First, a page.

Hulu finally streamed the last season of SyFy’s 12 MONKEYS and it was worth waiting for (I binged while all my regular shows are on Christmas break). As someone who’s seen a lot of time travel stuff — hey, I wrote the book on it — it’s hard to impress me any more, but the show did.
At the end of S3, we learned that the murderous Olivia (Alison Down) of the Army of the 12 Monkeys was also the Witness, the antichrist figure who would destroy time and bring about the Red Forest, a timeless world in which we’d all experience our most perfect moment, without end — but without change or growth. As Cole (Aaron Stanford) says, “we can have forever or we can have now” but not both.
Learning there’s a weapon to stop the Red Forest, Cole and the rest of the cast hunt through time to recover it. But when they do, it appears even if they make it work, the solution will erase Cole from reality (as the first person to time travel, erasing him restores causality). What results is a grim race against time to save time, with several surprises and some paradoxes from earlier seasons resolved. The ending shouldn’t have worked for me: the twist of “we must restore the original timeline … but we’ll change just this little bit so it ends happy” normally doesn’t work but they pulled it off. And the cast remains great, particularly Emily Hampshire as Jennifer. “Save Hitler? That’s not what you do with a time machine!”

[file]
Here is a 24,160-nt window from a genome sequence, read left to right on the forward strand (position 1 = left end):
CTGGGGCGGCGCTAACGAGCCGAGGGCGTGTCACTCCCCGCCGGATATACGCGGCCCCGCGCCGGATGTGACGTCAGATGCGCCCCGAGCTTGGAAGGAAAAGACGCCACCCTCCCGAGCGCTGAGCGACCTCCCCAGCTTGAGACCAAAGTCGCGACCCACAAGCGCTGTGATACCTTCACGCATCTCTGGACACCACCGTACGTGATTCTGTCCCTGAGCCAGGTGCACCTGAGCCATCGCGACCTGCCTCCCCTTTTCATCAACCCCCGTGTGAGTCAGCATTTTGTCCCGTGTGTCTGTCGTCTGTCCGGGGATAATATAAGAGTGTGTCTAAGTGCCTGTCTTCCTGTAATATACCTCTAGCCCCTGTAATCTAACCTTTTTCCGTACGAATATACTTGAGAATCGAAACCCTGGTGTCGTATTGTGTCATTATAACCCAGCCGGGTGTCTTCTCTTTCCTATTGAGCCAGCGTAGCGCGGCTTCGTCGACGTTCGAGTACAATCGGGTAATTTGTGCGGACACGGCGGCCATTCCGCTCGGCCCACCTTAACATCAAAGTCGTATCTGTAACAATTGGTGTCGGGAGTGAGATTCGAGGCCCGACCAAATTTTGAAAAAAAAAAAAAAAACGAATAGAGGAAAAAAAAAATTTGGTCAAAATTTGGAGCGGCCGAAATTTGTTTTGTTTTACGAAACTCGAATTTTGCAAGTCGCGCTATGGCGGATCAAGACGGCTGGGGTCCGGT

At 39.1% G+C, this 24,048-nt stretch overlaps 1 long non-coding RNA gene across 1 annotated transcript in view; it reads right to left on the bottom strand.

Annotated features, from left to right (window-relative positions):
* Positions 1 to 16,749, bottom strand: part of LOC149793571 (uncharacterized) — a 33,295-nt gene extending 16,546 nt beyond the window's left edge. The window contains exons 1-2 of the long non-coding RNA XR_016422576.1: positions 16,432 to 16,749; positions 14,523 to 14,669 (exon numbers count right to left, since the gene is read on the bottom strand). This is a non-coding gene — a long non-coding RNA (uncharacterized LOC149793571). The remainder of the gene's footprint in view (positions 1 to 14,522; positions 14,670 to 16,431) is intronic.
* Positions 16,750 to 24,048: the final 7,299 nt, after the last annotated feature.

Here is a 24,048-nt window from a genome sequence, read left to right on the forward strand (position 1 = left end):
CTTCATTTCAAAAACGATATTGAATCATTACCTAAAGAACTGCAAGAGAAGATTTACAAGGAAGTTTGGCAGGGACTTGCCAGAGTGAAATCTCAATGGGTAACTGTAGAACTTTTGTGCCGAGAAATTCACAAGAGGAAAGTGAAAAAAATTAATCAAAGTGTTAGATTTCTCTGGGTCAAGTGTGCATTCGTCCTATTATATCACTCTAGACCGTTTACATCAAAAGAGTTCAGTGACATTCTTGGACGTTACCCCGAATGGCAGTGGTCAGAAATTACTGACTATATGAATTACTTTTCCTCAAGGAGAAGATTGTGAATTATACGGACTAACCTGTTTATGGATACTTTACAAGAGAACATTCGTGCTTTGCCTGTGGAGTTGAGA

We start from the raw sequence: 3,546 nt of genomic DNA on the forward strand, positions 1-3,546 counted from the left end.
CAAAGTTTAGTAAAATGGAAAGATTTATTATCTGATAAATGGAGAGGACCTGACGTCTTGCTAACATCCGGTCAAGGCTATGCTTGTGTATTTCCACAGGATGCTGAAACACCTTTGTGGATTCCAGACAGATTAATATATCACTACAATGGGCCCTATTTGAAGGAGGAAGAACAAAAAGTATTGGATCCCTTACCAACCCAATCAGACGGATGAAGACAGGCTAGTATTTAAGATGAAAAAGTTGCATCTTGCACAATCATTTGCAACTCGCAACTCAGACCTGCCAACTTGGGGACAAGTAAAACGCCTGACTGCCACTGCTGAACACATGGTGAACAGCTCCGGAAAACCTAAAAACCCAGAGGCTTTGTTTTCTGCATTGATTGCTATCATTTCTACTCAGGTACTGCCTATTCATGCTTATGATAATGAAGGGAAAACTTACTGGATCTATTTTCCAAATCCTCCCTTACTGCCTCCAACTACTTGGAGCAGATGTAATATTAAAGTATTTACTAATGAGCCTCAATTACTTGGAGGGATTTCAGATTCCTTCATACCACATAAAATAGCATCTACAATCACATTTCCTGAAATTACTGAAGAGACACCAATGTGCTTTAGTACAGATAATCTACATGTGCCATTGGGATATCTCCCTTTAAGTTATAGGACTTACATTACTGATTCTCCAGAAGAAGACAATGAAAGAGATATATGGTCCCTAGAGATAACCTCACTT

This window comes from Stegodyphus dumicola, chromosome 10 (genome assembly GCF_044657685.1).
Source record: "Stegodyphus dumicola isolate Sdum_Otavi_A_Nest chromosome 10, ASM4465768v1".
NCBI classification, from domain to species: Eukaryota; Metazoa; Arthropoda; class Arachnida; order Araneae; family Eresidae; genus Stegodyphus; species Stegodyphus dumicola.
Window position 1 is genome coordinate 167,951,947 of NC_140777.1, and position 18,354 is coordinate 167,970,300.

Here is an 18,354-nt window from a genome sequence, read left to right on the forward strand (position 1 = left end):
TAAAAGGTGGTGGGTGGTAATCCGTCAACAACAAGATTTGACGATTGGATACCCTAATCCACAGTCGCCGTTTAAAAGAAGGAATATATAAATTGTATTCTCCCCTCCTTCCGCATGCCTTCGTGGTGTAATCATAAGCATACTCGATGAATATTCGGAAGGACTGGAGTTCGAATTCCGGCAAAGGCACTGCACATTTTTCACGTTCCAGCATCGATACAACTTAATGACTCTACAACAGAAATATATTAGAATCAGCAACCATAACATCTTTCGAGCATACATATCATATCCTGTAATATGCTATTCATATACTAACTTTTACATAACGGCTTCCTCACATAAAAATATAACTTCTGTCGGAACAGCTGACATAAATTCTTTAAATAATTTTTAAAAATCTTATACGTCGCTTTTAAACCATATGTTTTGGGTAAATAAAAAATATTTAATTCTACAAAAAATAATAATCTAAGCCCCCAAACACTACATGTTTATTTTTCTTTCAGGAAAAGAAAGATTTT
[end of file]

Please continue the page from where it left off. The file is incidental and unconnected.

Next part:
I also binged the fourth season of SHE-RA AND THE PRINCESSES OF POWER and damn, that was good. As Katra and the Horde increase the pressure on the Princess Alliance, friendships start to fracture, abetted by the conniving shapeshifter Double Trouble. This mirrors what happens in the Horde, as Katra’s arrogance and ambition alienate even the people close to her, such as Scorpia. And Adora learns there are secrets about She-Ra that she has no idea of yet … It’s good both as action/adventure and at the personal drama level. “That’s why nobody comes to games night any more.”
As I bought TYG the WILD PALMS DVD set, we naturally watched it last month, and I was started to realize this 1993 miniseries took place in the near-future of 2007. Fortunately we live in the real world where we don’t have to worry about authoritarian extremists using the threat of terrorism to chip away at our freedom —oh, wait.
Jim Belushi plays Harry, an attorney swept in a mysterious conspiracy when his former lover Paige (Kim Cattrall) asks for help, though it turns out he’s been unwittingly entangled in things for years. What is the “Go” chip? Why is there a rhinoceros in the swimming pool? Who is Harry’s son really? Solidly cast with Dana Delaney as Harry’s troubled wife, Angie Dickinson as her vicious mother, Robert Loggia as an evil senator and David Warner as a scientist. Despite being 13 years in our past, it holds up well. “Death to the new realism!”
My reason for watching the Bonita Granville and Emma Roberts Nancy Drew movies was that I’ve become hooked on the CW’s NANCY DREW series. Much like Riverdale, sex plays a larger role than in the original books: Nancy and Ned sleeping together, Bess is gay and George was having an affair with a married man. The story arc for the first half-season concerns the murder of said married man’s wife, with Nancy and her friends all looking like suspects. Further complicating things is the ghost of “Dead Lucy,” a beauty queen from Nancy’s father’s generation who died mysteriously and wants Nancy to investigate. How does it fit together? We get an answer at the mid-season break, but I’m confident it’s not the real one. I’m glad CW picked this up for a full season. “I just banished a spirit from the mortal world, now I’m summoning an Uber.”
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